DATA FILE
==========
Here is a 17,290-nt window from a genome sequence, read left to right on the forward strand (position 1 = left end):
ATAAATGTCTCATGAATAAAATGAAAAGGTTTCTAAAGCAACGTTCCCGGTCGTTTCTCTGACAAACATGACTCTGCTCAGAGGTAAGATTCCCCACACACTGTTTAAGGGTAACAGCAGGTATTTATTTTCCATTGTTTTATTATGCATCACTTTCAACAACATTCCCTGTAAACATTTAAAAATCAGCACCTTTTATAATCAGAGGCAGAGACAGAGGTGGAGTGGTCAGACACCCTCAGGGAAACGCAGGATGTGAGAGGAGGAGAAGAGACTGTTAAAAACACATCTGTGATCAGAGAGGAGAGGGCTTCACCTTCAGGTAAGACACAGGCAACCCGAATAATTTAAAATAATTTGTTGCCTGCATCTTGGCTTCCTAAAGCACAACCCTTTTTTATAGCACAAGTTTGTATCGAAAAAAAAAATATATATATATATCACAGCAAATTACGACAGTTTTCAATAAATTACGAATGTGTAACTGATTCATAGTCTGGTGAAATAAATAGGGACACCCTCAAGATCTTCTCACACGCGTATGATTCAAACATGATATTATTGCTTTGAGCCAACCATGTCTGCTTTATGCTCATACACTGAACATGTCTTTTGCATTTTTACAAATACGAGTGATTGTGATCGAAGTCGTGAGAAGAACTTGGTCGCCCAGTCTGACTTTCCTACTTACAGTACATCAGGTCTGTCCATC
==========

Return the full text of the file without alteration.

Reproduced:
Here is a 17,290-nt window from a genome sequence, read left to right on the forward strand (position 1 = left end):
ATAAATGTCTCATGAATAAAATGAAAAGGTTTCTAAAGCAACGTTCCCGGTCGTTTCTCTGACAAACATGACTCTGCTCAGAGGTAAGATTCCCCACACACTGTTTAAGGGTAACAGCAGGTATTTATTTTCCATTGTTTTATTATGCATCACTTTCAACAACATTCCCTGTAAACATTTAAAAATCAGCACCTTTTATAATCAGAGGCAGAGACAGAGGTGGAGTGGTCAGACACCCTCAGGGAAACGCAGGATGTGAGAGGAGGAGAAGAGACTGTTAAAAACACATCTGTGATCAGAGAGGAGAGGGCTTCACCTTCAGGTAAGACACAGGCAACCCGAATAATTTAAAATAATTTGTTGCCTGCATCTTGGCTTCCTAAAGCACAACCCTTTTTTATAGCACAAGTTTGTATCGAAAAAAAAAATATATATATATATCACAGCAAATTACGACAGTTTTCAATAAATTACGAATGTGTAACTGATTCATAGTCTGGTGAAATAAATAGGGACACCCTCAAGATCTTCTCACACGCGTATGATTCAAACATGATATTATTGCTTTGAGCCAACCATGTCTGCTTTATGCTCATACACTGAACATGTCTTTTGCATTTTTACAAATACGAGTGATTGTGATCGAAGTCGTGAGAAGAACTTGGTCGCCCAGTCTGACTTTCCTACTTACAGTACATCAGGTCTGTCCATC